GHS band parents to decide whether to pursue criminal charges
Published: Sunday, January 18, 2004 at 6:01 a.m.
Last Modified: Sunday, January 18, 2004 at 1:32 a.m.
It's up to Gainesville High School band parents to decide whether they want to pursue criminal charges against a parent volunteer alleged to have misused thousands of dollars in GHS Band Boosters money.
The Alachua County school district last week completed its side of the investigation into the misuse of funds raised privately on behalf of the GHS marching band. The identity of the accused has been confirmed as a GHS parent and school district employee - though not a GHS employee, said Bear Bryan, district security chief who investigated the matter.
An earlier story in the Gainesville Sun had indicated incorrectly that the person was a GHS employee.
"The only reason we became involved is because (she) happened to be a School Board employee, and not even a GHS employee," Bryan said.
The school district has not yet made public its report of the investigation, and many details still remain unclear.
"We found there was a violation of (district) policy and criminal law," he said.
"The only people who can report it (to law enforcement) are the parents themselves" because the money involved was privately gained through donations or fund-raisers, he said.
Larry Vettel, a GHS band parent, said the focus now is to have all of the missing funds returned, an amount he estimated between $5,000 and $10,000.
Though the booster club believes the accused parent has paid back much of the missing money, an ongoing audit of the club's financial records is expected to tell if more of the club's funds are missing than is estimated, Vettel said.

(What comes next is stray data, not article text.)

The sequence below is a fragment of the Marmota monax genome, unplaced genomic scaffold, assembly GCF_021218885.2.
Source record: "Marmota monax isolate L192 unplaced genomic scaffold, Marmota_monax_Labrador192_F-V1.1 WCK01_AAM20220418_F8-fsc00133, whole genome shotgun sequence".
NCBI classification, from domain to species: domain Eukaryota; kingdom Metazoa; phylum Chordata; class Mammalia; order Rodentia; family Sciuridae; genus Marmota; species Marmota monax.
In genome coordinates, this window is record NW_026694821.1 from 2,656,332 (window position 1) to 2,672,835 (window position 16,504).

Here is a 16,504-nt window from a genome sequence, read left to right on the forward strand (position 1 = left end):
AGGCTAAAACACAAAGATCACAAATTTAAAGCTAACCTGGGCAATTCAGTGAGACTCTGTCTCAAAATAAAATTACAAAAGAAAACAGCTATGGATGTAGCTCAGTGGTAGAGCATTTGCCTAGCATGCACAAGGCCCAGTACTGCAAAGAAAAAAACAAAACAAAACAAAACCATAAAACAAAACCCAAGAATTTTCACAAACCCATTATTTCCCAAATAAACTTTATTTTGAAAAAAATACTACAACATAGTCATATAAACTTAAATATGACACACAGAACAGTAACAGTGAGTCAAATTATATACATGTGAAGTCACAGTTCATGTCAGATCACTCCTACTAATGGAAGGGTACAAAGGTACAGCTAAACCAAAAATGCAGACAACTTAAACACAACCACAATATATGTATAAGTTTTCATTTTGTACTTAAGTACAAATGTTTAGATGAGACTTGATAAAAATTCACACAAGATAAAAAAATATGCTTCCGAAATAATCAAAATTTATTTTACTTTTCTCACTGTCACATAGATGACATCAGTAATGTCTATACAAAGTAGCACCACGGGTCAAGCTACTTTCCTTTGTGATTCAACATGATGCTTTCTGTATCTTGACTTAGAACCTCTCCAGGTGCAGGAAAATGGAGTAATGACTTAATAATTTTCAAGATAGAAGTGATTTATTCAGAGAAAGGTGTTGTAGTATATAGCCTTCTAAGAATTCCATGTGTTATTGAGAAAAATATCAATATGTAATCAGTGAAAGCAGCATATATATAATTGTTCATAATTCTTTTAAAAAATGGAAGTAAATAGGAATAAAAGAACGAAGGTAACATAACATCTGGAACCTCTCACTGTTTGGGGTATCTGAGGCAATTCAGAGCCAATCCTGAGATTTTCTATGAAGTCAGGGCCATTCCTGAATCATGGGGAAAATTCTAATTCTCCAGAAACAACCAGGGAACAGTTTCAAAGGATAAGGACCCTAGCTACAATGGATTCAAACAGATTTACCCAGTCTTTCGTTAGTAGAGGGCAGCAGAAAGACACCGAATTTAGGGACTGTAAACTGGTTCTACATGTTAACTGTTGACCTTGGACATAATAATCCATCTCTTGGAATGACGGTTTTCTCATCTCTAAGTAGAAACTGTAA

The GHS band parents have to meet and decide whether to report the matter to the Gainesville Police Department, Vettel said.
Bryan said the accused district employee was placed on administrative leave at the beginning of the investigation and will face unnamed sanctions related to the district's findings that she did not keep "the required accurate financial records."
Vettel said the woman served as a treasurer and had "built up trust" with the band parents.
The band parents became suspicious when bills that were supposed to be paid from the booster money surfaced as unpaid, Vettel said.
But several GHS families stepped forward to make up for the shortfall, meaning the marching band should not miss any of its normal activities, he said.
Vettel added that the alleged misuse of funds did not impair the club's ability to pay for new band uniforms, which debuted in November's University of Florida Homecoming Parade.
As far as protections for preventing similar incidents with any one of the scores of booster organizations that raise money on behalf of school functions, it remains up to each club to largely monitor itself.
GHS Principal Wiley Dixon said he doubted it would be feasible for the School Board to dictate regulations to gain more control over booster groups.
"I don't know that the school system can do something about it," Dixon said. "(If) the rules become too much, you risk losing volunteers."
It's better that booster clubs "be aware (misuse of funds) can happen and put in some safeguards," he said.
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